Like a Good Diet, MaaS is about Balance

By Tim McGuckin, Executive Director, MaaS America

In the last year, Mobility as a Service has moved beyond the esoteric and, while not mainstream, it is at a point where most of us in the transport community understand its key elements (journey planning, real-time passenger information, and mobile payments – all presented via a smartphone GUI and driven by vast amounts of data) and how it’s meant to work. We know the players of MaaS in a broad sense: public agency owner-operators (of streets, transport infrastructure and public transit services), private sector (mostly venture-backed service providers of various ride-hail, ride-share and micro-mobility services) and, of course, the public. We’ve also become aware – most notably in large cities such as NYC – of the opposing impacts of ride-share on public transit, including reduced ridership, less revenue, skeptical elected official support, and reduced street speeds (due to more ride-hail vehicles increasing congestion). We mustn’t forget either the human costs of this development: the 80% reduction in the price of a NYC taxicab medallion (from an average of $1M to $200k), which is a factor in more than a dozen cab-driver suicides.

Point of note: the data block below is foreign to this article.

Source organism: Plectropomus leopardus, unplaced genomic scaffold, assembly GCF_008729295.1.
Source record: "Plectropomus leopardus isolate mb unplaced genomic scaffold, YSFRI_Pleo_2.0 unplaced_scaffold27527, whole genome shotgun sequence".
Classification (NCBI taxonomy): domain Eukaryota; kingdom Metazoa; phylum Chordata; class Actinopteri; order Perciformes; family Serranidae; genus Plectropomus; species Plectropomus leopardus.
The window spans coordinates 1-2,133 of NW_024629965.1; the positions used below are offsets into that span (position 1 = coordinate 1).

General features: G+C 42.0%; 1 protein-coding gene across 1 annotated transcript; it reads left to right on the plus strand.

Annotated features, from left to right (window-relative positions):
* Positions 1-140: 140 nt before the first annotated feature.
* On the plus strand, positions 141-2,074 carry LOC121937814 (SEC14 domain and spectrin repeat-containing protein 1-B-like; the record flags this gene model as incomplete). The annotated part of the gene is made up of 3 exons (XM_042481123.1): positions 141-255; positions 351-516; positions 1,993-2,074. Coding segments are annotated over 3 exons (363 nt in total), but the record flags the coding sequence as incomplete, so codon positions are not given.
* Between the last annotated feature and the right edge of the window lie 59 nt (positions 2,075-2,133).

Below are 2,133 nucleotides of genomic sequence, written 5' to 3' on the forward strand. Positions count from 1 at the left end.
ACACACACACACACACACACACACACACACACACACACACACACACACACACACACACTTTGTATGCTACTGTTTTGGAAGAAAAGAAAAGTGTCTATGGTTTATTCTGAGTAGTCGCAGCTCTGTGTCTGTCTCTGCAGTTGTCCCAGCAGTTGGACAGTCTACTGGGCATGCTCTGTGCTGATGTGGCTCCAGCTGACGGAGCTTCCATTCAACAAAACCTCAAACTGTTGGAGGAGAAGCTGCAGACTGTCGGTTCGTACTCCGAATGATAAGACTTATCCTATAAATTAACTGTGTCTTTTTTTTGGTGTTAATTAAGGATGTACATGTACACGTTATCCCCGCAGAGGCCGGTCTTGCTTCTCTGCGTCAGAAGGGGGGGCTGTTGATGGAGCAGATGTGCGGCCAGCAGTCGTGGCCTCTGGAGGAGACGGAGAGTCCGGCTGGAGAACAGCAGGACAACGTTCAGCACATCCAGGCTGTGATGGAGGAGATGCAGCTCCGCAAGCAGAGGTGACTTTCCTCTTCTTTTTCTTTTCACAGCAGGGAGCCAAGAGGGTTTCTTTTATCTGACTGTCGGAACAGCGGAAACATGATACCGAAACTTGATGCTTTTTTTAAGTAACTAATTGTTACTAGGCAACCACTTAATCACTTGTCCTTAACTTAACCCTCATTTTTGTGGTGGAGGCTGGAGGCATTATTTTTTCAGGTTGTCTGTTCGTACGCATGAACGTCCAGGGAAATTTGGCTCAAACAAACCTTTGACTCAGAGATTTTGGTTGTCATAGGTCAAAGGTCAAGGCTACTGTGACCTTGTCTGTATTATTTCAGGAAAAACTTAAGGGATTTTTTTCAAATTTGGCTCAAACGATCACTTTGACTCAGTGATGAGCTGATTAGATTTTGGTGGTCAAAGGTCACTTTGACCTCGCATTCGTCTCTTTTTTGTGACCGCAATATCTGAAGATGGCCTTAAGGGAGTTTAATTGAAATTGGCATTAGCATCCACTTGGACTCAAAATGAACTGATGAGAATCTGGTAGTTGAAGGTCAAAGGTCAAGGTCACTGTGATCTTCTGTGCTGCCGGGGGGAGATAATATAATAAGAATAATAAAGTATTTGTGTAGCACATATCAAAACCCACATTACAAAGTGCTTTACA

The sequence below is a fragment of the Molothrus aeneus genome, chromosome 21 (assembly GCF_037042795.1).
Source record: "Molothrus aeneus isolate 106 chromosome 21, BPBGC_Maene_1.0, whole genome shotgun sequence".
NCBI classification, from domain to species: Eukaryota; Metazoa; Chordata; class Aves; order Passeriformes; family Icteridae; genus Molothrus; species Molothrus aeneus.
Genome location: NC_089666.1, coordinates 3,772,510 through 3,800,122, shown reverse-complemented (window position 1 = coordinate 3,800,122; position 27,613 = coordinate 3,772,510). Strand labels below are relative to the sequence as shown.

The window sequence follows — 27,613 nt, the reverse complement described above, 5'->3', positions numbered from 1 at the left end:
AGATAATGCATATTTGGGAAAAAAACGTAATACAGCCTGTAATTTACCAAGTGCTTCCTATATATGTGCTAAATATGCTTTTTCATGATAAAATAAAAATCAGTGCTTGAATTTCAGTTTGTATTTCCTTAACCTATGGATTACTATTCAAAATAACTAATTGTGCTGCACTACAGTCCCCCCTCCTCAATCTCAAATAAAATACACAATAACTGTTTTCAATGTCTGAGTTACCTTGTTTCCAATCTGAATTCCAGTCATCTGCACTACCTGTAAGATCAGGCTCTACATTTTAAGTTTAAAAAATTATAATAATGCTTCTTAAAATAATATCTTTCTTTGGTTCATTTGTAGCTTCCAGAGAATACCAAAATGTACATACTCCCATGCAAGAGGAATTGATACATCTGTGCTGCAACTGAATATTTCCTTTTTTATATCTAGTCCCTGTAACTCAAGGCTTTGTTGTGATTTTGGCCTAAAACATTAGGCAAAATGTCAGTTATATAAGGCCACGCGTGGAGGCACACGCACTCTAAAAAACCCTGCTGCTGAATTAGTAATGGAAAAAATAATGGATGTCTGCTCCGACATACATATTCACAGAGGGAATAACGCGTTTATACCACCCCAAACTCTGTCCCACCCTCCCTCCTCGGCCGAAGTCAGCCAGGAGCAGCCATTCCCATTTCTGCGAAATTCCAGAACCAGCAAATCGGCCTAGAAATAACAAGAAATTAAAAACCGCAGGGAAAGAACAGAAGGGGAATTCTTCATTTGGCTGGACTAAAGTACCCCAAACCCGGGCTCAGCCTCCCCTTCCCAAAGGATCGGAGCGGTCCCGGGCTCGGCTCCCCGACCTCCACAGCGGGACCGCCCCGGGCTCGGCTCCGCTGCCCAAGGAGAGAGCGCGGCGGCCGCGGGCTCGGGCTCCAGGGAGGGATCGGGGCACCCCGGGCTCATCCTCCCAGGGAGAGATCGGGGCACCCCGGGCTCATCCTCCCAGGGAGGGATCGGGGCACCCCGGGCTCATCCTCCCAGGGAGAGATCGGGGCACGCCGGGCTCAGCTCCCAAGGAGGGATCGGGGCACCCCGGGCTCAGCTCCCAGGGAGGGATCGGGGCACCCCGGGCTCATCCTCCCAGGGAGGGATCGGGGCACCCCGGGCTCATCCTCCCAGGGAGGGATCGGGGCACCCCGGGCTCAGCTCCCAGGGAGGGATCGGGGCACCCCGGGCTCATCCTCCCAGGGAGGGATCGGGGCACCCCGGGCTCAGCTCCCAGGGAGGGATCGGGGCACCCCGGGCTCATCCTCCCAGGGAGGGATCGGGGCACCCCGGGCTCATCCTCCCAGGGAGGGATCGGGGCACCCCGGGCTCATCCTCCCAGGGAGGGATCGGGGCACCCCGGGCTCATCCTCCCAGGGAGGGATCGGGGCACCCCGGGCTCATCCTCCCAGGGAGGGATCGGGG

Though we cannot predict the future of MaaS and what it bodes for all key actors, what we have observed to date moves us past simple curiosity and passive observational awareness of the ramifications of this new paradigm. We are now at a place where we want to discuss and create solutions about how to make MaaS work, sustainably, for all of us.

By “all of us,” I mean not just public sector transit operators who may see MaaS as a grave threat to their paradigm, that being transport as a public good. I also count private sector actors – the inventors, innovators and yes, investors who come to the mobility space with money and a new paradigm for transportation, one shaped by the profit motive.   

Perhaps the biggest difference between MaaS and all prior transport systems and approaches before it is that both the public and private actors must have their needs fulfilled if this new hybrid paradigm is to succeed for us all. And it must succeed, as I see no alternative to MaaS. Why? Well, combining: 1) smartphone penetration rates of 96%; 2) large strides in AI, machine learning and data analytics, and; 3) low latency, high-data-rate 5G networks that enable real-time transaction processing with growing consumer demands for seamless immediacy and “mobile-first” services, there is no going back.